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Date: 31 Mar 2007 18:26:30
Title: This week, Martinique!

Position 14:27.8N 60:52.3W


Ah, La Belle France. Well, almost anyway, as Martinique (and Guadeloupe) are French “Departements d’outré-mer” and also part of the European Union, although not for VAT purposes as far as we know. So, lots of French people, French supermarkets (Champion & Carrefour etc), plenty of French grub and wine of course, and French prices to match. Bugger.


But I’m getting ahead of myself. We finally dragged ourselves away from Prickly Bay in Grenada last Sunday for the sail up to Tyrell Bay in Carriacou, where of course we’ve been before but wanted to make sure our newly modified mainsail worked properly before going too far. Aside from a few minor problems the sail’s fine and a vast improvement on previously, so that was worthwhile. We also caught a very nice small tuna on the way, which by the time I’d “filleted” it was even smaller, but no matter, it tasted very fine indeed after quickly searing it in a frying pan and served up with some green beans. Yum.


We motored round the short distance to Hillsborough (capital of Carriacou) in the morning to do the checking out formalities and then we were off again towards St Lucia, catching a bigger tuna on the way. We’ve started using a “bird” before the lure, a bird being a small aeroplane-shaped thing that skips across the surface of the water alerting the fish to the presence of a tasty looking pink feathery lure with a big hook in it. Well nobody said fish were terribly bright. It seems to work well, and while the tuna wasn’t big by tuna standards (2.5kg) it provided two dinners for each of us and was again very tasty – seared in a pan the first time, and the following day Tracy knocked up a marinade of soy sauce, worcester sauce, ketchup etc and then we pan fried it – absolutely delicious.



We seem to have cracked the execution of fish too, as instead of chasing it round the cockpit while bashing it repeatedly over the head, which as I’ve mentioned before gets a bit messy and usually ends in an argument, we now wrap them in a rag (which keeps them docile) and squirt alcohol into their gills. Much more controlled, and the fish dies happy, which is nice.


After a brief unofficial overnight stop in Bequia we were off again at 0600 for the longish trip to Soufriere on the west coast of St Lucia. We decided to go straight there rather than stop on the island of St Vincent as we can always do that on the way back south, and we had a good sailing wind – so good in fact that instead of stopping in Soufriere we kept going to Rodney Bay in the north of St Lucia.


CAUTION - SAILING LANGUAGE COMING UP: Since we’ve stopped carrying huge amounts of water & diesel (and vegetables - see below) our speed’s really improved, and while crossing the St Vincent / St Lucia channel (which is about 30 miles across open sea) with 20kts of wind forward of the beam and a lumpy sea our SOG rarely dropped below 8.5kts. Splendid. And to those who say catamarans don’t sail to windward, yah sucks boo to you – we were frequently sailing with the apparent wind at 40 degrees and going very nicely thank you (although faster at 60 degrees admittedly). OK, sailing-speak over, relax.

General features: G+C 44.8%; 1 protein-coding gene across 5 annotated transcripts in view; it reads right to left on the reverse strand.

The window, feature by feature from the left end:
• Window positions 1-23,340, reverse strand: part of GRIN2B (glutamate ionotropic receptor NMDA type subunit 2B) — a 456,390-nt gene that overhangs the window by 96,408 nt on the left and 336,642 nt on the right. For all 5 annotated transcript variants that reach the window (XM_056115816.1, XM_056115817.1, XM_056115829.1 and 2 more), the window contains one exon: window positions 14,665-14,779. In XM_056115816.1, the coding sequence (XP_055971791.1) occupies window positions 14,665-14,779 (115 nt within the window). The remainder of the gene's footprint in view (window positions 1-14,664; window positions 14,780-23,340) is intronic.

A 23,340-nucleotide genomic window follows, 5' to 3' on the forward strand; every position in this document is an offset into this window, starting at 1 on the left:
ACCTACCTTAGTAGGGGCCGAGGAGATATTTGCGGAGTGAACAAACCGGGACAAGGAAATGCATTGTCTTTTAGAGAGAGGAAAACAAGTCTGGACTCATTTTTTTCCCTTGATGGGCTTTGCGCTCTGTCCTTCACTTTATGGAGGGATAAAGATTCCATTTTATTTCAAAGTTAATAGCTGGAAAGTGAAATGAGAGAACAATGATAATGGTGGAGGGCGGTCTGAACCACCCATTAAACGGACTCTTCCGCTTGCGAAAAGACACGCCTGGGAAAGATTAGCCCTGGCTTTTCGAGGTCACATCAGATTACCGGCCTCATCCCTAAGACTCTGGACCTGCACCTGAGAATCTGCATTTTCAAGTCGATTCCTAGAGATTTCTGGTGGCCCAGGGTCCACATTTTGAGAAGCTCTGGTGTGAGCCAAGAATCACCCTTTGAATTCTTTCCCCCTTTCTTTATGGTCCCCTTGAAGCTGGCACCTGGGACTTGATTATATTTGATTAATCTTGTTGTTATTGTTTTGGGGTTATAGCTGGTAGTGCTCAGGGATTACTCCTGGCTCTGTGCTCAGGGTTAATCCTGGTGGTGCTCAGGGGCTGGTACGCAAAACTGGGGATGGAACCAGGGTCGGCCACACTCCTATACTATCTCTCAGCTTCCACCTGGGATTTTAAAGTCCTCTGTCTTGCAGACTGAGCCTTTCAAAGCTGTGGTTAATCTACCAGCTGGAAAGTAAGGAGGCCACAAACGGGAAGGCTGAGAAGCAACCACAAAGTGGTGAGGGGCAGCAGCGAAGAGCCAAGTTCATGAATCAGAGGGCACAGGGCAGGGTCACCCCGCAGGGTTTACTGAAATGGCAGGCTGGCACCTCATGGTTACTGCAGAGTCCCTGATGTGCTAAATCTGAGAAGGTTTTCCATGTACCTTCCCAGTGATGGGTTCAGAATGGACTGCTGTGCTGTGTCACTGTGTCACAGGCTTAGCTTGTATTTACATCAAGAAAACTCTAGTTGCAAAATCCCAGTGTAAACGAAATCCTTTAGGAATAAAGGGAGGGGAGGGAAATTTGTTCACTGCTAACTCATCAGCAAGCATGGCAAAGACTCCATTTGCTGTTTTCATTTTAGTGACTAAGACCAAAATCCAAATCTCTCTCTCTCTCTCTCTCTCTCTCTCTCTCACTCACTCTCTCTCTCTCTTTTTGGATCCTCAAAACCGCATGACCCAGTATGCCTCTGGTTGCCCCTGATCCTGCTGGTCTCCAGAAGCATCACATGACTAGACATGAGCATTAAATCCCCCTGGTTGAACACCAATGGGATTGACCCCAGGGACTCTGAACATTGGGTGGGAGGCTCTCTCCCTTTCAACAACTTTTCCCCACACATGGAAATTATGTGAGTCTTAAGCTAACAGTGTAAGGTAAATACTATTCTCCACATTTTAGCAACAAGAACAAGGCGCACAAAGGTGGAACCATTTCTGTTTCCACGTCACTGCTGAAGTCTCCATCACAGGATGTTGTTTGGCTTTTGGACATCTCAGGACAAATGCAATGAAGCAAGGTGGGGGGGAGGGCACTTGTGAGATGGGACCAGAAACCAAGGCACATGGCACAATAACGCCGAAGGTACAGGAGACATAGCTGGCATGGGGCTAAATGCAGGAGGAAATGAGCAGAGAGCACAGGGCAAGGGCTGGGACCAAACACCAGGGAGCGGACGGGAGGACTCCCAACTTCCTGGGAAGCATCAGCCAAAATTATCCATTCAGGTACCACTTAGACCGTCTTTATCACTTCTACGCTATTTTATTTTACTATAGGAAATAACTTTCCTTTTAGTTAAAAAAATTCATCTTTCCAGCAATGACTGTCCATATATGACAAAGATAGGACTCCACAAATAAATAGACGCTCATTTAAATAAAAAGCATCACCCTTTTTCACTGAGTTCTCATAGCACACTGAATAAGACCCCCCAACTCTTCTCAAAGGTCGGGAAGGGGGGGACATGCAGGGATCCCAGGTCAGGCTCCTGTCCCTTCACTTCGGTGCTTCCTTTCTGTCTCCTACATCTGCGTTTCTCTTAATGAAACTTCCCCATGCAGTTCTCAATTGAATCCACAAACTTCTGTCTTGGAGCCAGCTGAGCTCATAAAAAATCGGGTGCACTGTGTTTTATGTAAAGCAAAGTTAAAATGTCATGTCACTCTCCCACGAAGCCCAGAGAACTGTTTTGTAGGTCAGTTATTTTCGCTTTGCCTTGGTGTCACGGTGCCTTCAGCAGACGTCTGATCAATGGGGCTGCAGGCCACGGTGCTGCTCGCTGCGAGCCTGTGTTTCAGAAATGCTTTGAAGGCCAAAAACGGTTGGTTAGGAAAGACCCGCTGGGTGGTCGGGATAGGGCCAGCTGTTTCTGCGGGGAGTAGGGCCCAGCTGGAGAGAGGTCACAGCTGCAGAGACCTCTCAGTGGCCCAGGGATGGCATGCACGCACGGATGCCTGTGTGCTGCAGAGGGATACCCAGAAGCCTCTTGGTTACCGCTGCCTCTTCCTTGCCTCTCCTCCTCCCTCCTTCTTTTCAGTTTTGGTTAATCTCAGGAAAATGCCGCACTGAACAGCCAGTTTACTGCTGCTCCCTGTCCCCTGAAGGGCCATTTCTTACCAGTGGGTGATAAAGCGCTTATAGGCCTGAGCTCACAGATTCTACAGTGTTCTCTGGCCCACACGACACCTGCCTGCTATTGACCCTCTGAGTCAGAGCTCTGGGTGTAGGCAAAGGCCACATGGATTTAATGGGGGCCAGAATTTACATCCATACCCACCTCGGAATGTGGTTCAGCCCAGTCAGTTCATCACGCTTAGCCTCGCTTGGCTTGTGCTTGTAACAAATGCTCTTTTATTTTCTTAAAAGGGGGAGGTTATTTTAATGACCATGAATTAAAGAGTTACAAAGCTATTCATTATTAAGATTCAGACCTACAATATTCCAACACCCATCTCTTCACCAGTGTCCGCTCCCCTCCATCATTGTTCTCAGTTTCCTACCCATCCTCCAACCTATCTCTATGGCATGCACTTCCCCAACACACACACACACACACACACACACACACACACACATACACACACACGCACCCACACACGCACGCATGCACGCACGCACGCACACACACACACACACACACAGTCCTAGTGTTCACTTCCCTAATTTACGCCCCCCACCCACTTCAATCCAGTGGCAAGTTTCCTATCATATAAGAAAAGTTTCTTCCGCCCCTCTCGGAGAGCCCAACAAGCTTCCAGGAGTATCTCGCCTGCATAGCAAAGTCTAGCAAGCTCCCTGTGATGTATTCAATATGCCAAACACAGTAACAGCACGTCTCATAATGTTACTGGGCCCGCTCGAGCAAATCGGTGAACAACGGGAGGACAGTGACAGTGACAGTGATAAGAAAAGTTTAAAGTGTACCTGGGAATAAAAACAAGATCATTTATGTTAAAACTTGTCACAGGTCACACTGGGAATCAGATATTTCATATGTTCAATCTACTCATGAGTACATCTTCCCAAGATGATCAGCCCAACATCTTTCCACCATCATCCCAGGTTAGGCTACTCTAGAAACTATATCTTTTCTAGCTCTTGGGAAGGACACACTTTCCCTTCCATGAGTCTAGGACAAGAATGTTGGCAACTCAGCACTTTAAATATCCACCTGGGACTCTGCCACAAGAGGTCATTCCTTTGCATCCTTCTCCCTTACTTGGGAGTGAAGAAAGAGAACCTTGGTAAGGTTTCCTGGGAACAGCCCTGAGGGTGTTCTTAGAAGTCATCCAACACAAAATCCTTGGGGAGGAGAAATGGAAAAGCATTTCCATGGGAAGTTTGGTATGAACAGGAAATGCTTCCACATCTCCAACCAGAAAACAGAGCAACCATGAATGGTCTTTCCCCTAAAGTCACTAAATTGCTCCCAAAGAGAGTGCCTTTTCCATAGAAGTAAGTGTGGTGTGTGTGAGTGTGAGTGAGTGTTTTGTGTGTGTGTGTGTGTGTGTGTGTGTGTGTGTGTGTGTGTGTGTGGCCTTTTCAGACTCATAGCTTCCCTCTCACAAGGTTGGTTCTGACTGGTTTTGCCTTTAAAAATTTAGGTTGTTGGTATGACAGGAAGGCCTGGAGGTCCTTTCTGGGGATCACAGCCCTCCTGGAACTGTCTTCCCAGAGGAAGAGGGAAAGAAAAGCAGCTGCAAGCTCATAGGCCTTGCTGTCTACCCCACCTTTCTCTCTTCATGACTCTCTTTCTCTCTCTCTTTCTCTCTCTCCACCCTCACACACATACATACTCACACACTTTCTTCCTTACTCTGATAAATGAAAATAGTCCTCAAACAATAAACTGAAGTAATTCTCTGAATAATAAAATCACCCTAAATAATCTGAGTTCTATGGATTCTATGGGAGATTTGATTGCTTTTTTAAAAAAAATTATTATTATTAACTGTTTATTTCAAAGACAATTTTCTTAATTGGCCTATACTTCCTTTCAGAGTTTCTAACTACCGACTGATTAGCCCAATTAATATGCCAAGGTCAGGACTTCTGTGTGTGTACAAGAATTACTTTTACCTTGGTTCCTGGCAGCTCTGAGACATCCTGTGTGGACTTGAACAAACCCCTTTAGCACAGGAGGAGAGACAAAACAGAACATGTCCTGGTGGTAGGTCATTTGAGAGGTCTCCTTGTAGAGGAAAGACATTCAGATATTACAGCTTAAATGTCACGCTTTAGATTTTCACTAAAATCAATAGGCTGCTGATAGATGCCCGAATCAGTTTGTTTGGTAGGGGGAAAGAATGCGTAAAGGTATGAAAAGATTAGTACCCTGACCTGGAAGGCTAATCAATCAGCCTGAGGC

Incidentally, just to cheer most of you up a bit, the weather's not always great, in fact we've just had two days of rain & drizzle. Below is a piccy looking south to St Vincent, surrounded by nasty weather:



Where was I? Oh yes, St Lucia. Again we decided not to hang around here as we’ll see it properly on the way back so after another unofficial overnight stop at anchor in Rodney Bay we set off in the morning for Martinique, all of 30 miles away. Another fast trip, we arrived at Le Marin on the south coast at around 10am and after a bit of trouble finding a spot to anchor (so many boats) and then getting the anchor to dig in, it was feet-up time. The formalities here are the easiest so far, no charges and they didn’t even want to see our passports, although the customs man refused to speak English even though I’m sure he could have done so it was left to me to struggle along with my schoolboy French. Still, no big deal, we managed of course.


The plan was to stay here for just a few days before heading north to Guadeloupe via Dominica and thereby meet up with various friends there, but the forecast for the next little while is not great, with north-easterly winds of 20-25kts which would be bang on the nose so it looks like we’ll be here for longer than planned. Hey ho, it’s not so bad. It was our 8th wedding anniversary the other day so we’re planning to go out for lunch today to celebrate, albeit a bit late. The budget will probably stretch to a croissant or two.


And finally, here’s an onion:



Nice, isn’t it? Now you might be wondering why, what with all the lovely scenery etc, we’re showing you a picture of an onion. Well calm down and I’ll explain. This, my friends, is a Las Palmas onion, the very last one on board that we ate the other day, in excess of three months after leaving Las Palmas and still in perfect condition due to Tracy's careful storage techniques, which poses two questions: why the hell did we have three months stock of onions on board, and why did we run out of carrots three days after setting off across the Atlantic? I have questioned the quartermaster about this at some length, so far to no avail. Investigations are continuing….

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